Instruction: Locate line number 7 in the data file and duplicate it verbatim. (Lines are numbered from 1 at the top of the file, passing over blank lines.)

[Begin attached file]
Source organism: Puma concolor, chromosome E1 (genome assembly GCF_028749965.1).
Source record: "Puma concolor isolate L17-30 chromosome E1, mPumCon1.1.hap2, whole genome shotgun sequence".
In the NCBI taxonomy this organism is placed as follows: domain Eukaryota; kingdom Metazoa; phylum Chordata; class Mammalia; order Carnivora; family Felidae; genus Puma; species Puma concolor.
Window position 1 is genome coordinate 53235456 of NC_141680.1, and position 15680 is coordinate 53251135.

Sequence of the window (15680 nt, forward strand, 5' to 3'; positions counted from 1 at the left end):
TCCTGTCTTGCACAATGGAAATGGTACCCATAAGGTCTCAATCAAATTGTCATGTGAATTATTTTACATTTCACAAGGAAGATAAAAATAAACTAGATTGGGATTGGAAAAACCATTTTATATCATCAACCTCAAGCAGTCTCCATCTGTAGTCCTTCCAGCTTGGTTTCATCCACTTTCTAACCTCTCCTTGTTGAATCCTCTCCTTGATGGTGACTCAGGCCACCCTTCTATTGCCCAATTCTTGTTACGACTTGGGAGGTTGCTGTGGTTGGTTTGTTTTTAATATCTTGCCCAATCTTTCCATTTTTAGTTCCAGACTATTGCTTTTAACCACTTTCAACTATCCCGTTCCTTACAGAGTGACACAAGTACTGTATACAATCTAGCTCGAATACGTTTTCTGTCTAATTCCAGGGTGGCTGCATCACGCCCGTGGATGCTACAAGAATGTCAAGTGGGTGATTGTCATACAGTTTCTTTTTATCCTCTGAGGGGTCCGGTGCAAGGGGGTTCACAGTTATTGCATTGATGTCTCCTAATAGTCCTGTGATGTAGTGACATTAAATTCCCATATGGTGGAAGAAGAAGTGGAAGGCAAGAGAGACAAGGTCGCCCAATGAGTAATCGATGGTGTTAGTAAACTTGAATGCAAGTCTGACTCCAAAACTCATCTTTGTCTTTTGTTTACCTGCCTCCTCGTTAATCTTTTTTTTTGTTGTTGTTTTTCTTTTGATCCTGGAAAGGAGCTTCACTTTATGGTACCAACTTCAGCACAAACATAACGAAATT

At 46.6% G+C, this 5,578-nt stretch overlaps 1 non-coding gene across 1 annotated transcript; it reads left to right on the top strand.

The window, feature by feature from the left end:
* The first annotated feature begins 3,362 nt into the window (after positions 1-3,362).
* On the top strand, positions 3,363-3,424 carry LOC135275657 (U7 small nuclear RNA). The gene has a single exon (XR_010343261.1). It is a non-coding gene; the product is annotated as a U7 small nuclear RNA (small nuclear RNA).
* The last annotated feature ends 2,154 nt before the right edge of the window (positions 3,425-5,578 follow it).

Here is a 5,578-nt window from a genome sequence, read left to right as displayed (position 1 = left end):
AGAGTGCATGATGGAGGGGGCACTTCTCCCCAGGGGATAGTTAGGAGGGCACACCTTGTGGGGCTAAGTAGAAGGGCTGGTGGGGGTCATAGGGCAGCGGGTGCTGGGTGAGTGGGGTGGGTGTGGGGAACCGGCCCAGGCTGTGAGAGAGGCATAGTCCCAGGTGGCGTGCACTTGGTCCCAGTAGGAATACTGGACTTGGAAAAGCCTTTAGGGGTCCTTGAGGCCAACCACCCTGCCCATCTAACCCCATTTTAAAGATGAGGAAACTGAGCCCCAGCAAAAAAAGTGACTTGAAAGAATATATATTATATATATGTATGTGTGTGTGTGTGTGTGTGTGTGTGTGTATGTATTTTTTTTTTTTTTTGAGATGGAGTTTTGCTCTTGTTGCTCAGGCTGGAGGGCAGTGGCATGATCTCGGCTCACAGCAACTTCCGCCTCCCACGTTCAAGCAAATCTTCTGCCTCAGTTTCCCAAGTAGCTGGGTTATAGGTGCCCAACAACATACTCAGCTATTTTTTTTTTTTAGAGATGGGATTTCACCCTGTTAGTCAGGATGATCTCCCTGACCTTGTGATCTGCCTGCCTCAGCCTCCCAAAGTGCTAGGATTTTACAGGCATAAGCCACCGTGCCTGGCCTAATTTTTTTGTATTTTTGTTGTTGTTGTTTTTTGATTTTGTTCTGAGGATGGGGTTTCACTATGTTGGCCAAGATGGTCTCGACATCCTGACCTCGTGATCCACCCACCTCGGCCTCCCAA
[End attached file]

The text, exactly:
At 46.6% G+C, this 5,578-nt stretch overlaps 1 non-coding gene across 1 annotated transcript; it reads left to right on the top strand.